The White House announced a new initiative Thursday, bringing to the table items that grassroots organizers have long been pushing for — among those, disaggregation of data under the ‘Asian’ umbrella and a more diverse array of language options in federal programs.
Spearheaded by Health and Human Services Secretary Xavier Becerra, the White House Initiative on Asian Americans, Native Hawaiians and Pacific Islanders also aims to address the impacts of Covid-19 on Asian American livelihoods, including businesses that suffered disproportionately throughout the pandemic.
“The Biden-Harris Administration is committed to tackling a wide scope of challenges impacting communities that have been historically overlooked and underserved,” Becerra said in a statement.
Asian American civil rights organizations commended the move and hope the initiative will be used as a tool to support lower-income, underrepresented AAPI communities.
“At a time when many Southeast Asian Americans are grappling with the physical, mental, and economic impacts of the Covid-19 pandemic and ongoing systemic injustices, this is an important opportunity for our voices to be included in the decisions that impact our lives,” Quyen Dinh, executive director of the Southeast Asian Resource Action Center, said in a statement.
Community leaders said they hope the initiative will foster inclusion and education of the general public on historical and present-day issues impacting these communities. Tracking hate incidents, providing career opportunities and focusing on the unique needs of LGBTQ Asians are also high on the priority list, they said.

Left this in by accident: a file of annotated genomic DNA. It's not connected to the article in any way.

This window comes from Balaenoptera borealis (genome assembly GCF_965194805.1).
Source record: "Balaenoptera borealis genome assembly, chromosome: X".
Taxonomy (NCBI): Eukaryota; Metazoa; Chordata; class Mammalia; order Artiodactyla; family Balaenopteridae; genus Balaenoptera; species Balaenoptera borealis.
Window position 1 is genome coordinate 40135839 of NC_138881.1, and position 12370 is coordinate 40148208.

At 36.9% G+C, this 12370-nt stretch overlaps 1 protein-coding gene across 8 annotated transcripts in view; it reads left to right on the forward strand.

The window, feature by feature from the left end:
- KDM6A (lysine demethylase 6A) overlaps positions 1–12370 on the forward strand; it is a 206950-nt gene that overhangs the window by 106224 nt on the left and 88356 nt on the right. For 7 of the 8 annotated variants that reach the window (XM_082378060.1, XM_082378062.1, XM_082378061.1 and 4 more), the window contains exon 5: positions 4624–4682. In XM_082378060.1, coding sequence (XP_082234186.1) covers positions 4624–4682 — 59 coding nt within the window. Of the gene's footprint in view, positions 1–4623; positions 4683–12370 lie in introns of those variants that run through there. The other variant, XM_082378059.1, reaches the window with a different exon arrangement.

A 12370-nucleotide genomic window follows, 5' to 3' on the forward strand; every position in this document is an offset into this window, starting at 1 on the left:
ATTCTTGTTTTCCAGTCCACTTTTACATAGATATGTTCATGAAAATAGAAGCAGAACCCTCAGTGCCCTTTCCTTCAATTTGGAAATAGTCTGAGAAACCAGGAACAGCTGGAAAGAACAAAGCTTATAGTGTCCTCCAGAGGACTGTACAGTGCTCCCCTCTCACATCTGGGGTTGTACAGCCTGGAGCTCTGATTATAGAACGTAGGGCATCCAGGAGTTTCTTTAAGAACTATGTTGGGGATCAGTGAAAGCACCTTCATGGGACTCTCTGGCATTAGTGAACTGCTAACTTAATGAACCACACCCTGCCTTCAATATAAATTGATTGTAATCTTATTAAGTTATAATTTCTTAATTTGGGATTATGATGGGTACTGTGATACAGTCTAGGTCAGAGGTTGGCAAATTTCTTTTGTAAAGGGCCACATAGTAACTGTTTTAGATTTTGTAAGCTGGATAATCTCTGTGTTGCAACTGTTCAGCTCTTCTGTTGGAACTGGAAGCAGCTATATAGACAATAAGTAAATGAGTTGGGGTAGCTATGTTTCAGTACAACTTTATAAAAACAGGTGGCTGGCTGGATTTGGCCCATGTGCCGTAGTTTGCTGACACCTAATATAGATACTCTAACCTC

“While Covid-19 has hit all Americans with unprecedented challenges, we appreciate the Administration’s recognition of the difficulties that are unique to Asian Americans, Native Hawaiians, and Pacific Islanders,” Marielle A. Reataza, executive director of the National Asian Pacific American Families Against Substance Abuse, said in a statement. Community-building and rebuilding are truly necessities during this time, and we look forward to the progress needed to serve and heal our communities.”
Data disaggregation, one of the issues mentioned in the announcement of the White House’s new initiative, has been an ongoing conversation for scholars of Asian American issues. The Department of Education currently requires schools to aggregate student data across 48 ethnicities under the label “Asian,” according to AAPI Data.
But looking at it this way can paint over the issues that each community faces, activists say, and feed into the myth Asians are generally successful and in less need of federal support. A lack of disaggregated data has also diluted the severity of the pandemic’s impact on individual AAPI groups.
It can make it harder for Asians in need to access pandemic resources, because they simply aren’t advertised as much in their neighborhoods. This is a particular problem for groups such as Hmong Americans, Indo Caribbeans and Native Hawaiians who experts say can be erased without looking deeper into Asian data.
“I call this the ‘gaslighting of the Asian American population,’ and it has been going on for decades, for every single health condition that I can think of,” Tung Nguyen, a professor of medicine at the University of California, San Francisco, told NBC Asian America in October 2020. “It is an example of anti-Asian structural racism.”
In some cases, even aggregated data has shown a disproportionate level of suffering.
Southern California, for example, saw Asian-owned businesses hit the hardest through the pandemic. Customer-facing operations took huge blows in general, on top of the racism that kept people out of immigrant neighborhoods, Paul Ong, a professor and researcher at the University of California, Los Angeles, said in September.
“Many Asian American entrepreneurs are immigrants,” he said. “They can speak English, they have some rudimentary command of English, but not necessarily at the level that one needs, particularly if the information is only supplied in English.”
Older business owners who didn’t know programs like the Paycheck Protection Program existed and couldn’t get their services online fast suffered the most, Ong said.
“There seems to be a double whammy,” he said.